The UpTake: Care at Hand's app taps into the observations of untrained home caregivers to gather better medical information.
retrieved from Boston Business Journal | Apr 22, 2015
What if the answer to reducing health costs of the most expensive patients stems from listening to the hunches of home care workers with little — if any — medical training?
That’s the premise tech startup Care at Hand Inc. used to predict and prevent an estimated $6.5 million in Medicare spending by reducing hospitalizations among aging patients in Massachusetts.
Now, company officials are taking aim at Maryland, the only state to have a Medicare payment waiver to set its own rates. Officials at Care at Hand say its online survey system, which captures and analyzes observations from home care workers, will "disrupt" the way Maryland hospitals tackle readmission rates.
"These are incredibly valuable and underutilized workers. Why don’t we use what’s in place, but use them more intelligently," co-founder and CEO Dr. Andrew Ostrovsky said. He is relocating from Boston to Maryland in May after launching the service with The Coordinating Center of Maryland.
Care at Hand developed a survey app to give to home care workers, instructing them to answer up to 15 questions about their client each day. The idea is that home care workers have more opportunities to notice subtle health changes among their clients who are trying to "age in place" in their own homes.
For instance, a worker might notice if it becomes harder to slip on a client’s shoe due to foot swelling. That could indicate a patient is suffering from symptoms of heart failure.
The system will prompt medical staff at a local hospital if a client seems to be demonstrating risk factors for hospitalization based on the survey.
"[Home care workers] don’t need to understand why those indicate problems," Ostrovsky said. "We just need to make sure that they are being brought to the attention of a patient’s medical team."
While the company's ambitions are big, it's still a small startup. Last year, it made about $250,000 in revenue and hopes to increase that to about $500,000 this year. The company's raised approximately $2 million, with a recent funding round of about $500,000. And as CEO, Ostrovsky admits his background as a pediatrician may make him sound like an odd fit for a company focused around the aging population.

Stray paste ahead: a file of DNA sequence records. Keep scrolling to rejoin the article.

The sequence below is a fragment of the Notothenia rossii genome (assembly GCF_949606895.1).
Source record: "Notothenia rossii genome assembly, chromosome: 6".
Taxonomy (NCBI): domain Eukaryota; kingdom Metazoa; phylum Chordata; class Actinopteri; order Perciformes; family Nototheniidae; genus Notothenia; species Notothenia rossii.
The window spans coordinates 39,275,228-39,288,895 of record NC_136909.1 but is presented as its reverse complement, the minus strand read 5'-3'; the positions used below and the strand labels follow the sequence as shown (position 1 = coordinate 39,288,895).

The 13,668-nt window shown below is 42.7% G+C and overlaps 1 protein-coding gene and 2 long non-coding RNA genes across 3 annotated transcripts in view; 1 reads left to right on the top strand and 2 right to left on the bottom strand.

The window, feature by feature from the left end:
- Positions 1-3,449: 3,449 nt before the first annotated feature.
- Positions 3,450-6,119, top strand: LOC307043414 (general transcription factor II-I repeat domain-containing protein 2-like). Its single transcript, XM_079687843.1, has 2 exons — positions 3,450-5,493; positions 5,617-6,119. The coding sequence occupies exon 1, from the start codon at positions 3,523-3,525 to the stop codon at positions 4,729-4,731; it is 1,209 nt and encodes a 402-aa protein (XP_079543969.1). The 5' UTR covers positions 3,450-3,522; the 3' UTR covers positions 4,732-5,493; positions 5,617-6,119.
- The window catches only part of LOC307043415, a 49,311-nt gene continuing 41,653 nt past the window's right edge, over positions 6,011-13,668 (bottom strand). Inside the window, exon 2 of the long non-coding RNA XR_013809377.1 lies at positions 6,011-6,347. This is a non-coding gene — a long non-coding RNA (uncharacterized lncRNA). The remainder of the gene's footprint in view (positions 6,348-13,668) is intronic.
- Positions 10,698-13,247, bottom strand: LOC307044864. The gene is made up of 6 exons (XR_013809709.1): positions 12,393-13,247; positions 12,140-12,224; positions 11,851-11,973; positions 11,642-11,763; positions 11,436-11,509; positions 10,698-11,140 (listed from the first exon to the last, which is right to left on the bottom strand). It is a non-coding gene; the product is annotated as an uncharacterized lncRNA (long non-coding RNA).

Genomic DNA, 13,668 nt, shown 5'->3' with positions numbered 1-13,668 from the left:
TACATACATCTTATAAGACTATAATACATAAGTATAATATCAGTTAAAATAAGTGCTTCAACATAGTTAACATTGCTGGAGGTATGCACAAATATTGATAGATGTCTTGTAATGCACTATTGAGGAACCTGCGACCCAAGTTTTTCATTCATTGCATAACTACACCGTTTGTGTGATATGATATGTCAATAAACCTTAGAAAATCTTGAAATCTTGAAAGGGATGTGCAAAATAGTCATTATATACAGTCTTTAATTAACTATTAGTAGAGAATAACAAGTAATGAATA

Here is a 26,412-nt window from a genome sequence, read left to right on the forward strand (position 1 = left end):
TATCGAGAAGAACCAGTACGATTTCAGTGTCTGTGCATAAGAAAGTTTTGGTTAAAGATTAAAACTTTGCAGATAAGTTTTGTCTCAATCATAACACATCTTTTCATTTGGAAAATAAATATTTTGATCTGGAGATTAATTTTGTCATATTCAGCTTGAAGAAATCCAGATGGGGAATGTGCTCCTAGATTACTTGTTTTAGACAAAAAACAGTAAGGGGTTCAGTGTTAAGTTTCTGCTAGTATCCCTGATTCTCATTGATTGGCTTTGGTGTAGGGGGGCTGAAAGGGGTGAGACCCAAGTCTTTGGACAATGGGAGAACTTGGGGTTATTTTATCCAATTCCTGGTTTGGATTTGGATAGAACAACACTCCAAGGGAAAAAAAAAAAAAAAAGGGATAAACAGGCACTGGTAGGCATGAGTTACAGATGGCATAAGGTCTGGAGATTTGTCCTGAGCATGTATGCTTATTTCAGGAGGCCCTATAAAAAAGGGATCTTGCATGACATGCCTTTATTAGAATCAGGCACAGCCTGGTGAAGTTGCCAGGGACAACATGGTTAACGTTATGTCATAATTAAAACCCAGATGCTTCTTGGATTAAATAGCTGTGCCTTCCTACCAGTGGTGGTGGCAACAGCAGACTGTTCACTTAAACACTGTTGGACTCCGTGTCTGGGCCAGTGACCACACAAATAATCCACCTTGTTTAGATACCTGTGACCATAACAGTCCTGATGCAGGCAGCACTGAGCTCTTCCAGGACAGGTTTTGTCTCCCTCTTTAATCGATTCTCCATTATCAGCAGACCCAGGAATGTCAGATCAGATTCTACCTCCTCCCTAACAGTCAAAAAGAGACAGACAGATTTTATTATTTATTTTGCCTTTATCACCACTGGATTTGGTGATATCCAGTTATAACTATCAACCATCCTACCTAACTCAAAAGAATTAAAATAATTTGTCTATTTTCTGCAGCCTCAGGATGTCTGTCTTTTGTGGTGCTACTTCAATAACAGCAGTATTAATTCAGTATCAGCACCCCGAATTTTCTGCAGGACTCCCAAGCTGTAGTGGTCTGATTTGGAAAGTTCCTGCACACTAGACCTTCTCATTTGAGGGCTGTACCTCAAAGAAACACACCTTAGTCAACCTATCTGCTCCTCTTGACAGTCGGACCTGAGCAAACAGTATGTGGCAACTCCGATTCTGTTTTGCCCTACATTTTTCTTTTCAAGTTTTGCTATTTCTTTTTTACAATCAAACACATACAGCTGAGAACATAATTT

But the company has some heavy hitters behind it. Eric Reis, author of the popular business book "The Lean Startup," is one of the company's investors. Other backers include Mark Leavitt, the former chairman of the nonprofit Certification Commission for Health Information Technology and former chief medical officer of HIMSS, and Dr. Barry Zuckerberg, the former chief of pediatrics at Boston Medical Center. New York-based tech venture firm Great Oaks Venture Capital is also an investor.
The federal Agency for Healthcare Research and Quality looked at hospital-generated admissions data for one elder care group in Massachusetts using Care At Hand's software. It found the program reduced 30-day readmissions by 39.6 percent among at-risk patients, for a net savings of $2.57 for every dollar spent.
Ostrovsky is betting that results like that will be crucial in Maryland, where hospitals have a five-year deadline to demonstrate improved quality through improved care coordination with outpatient providers to keep the state Medicare wavier. But first, the company has to convince the home care providers to get on board.
"We come in and say, 'You don't have to change a thing,’ " Ostrovsky said. "But we'll digitalize the hunches of your health care workers and we'll quantify the [return on investment] for your hospitals."